• Consider engaging an independent third party to establish the fair market value of the marketing and advertising services.
  • Modify the amount of the marketing fee under an MSA only when objective changes are made to the services performed and/or other terms of the agreement.

Don’ts

  • Do not include “services” in the MSA that require a broker to market a lender or title company directly to a consumer, like a sales pitch to a consumer or distributing lender or title company brochures or other materials directly to a consumer.
  • Do not designate a settlement service provider as the broker’s “preferred” company as part of the MSA.
  • Do not enter into exclusive MSAs such that the broker agrees to perform marketing and advertising services for only one lender or title company.
  • Do not accept fees that are in excess of the fair market value of the marketing services performed.
  • Do not base the amount of marketing fees on the volume of referrals or the success of the referrals.
  • Do not accept fees under an MSA for allowing access to sales meetings, conducting customer surveys, or creating monthly reports.
  • Do not make frequent changes to the fees paid under an MSA based on the volume or success of referrals or any other non-objective criteria.
  • Do not enter into an MSA with a company that is an affiliate of the broker.
  • Do not enter into an MSA with a month-to-month term.

Disclaimer: The DO’s and DON’Ts listed above are not all-inclusive, and small variations in the facts can lead to different outcomes. They also do not take into consideration any additional regulations that may have been imposed in your state, which may prohibit activities that are permissible under RESPA. Speak with a RESPA attorney to make sure you comply with all applicable laws.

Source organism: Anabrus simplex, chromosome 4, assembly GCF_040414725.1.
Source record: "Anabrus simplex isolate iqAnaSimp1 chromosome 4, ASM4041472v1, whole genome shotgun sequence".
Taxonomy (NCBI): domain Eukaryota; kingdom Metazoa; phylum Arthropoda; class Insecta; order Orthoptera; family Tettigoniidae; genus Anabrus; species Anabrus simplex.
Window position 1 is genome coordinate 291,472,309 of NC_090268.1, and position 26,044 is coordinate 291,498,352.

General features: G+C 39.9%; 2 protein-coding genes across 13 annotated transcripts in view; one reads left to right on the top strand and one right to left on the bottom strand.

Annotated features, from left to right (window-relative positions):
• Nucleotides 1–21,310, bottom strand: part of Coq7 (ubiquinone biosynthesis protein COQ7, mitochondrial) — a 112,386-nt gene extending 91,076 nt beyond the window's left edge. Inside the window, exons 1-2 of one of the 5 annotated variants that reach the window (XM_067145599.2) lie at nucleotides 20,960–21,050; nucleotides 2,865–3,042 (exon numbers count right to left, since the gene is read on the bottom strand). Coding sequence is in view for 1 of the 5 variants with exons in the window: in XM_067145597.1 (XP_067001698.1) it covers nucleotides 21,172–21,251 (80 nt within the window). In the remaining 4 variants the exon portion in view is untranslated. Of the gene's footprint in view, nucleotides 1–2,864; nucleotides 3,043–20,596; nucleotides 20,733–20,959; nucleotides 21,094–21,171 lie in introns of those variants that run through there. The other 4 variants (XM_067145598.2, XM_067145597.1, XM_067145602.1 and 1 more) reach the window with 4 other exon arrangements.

Looking To Buy After A Short Sale? The Wait May Be Longer Than You Think…

The large majority of lenders follow Fannie Mae guidelines when qualifying potential borrowers for new loans. When closing on your short sale, you were given valid information that under the right conditions you could get a new loan two years after completing the deal.

Unfortunately, a couple of months ago Fannie Mae changed its guidelines so that there now is a four-year exclusion period before a buyer can qualify for a loan after a short sale. The guidelines do provide for a two-year period under extenuating circumstances, which are a sudden, drastic and prolonged drop in income that left the borrower with no other reasonable option but to default on the mortgage. In reality, it is extremely difficult to get this exception.

The good news is, not all lenders follow the Fannie Mae guidelines. Credit unions and community banks often will look past your credit score and other arbitrary criteria and evaluate your overall situation. They’ll take into account factors such as income, savings, job history and whether the short sale was an isolated event or caused by circumstances outside of your control. In all likelihood, you will need to apply at multiple lenders and jump through hoops, but I have seen many borrowers get mortgages this way.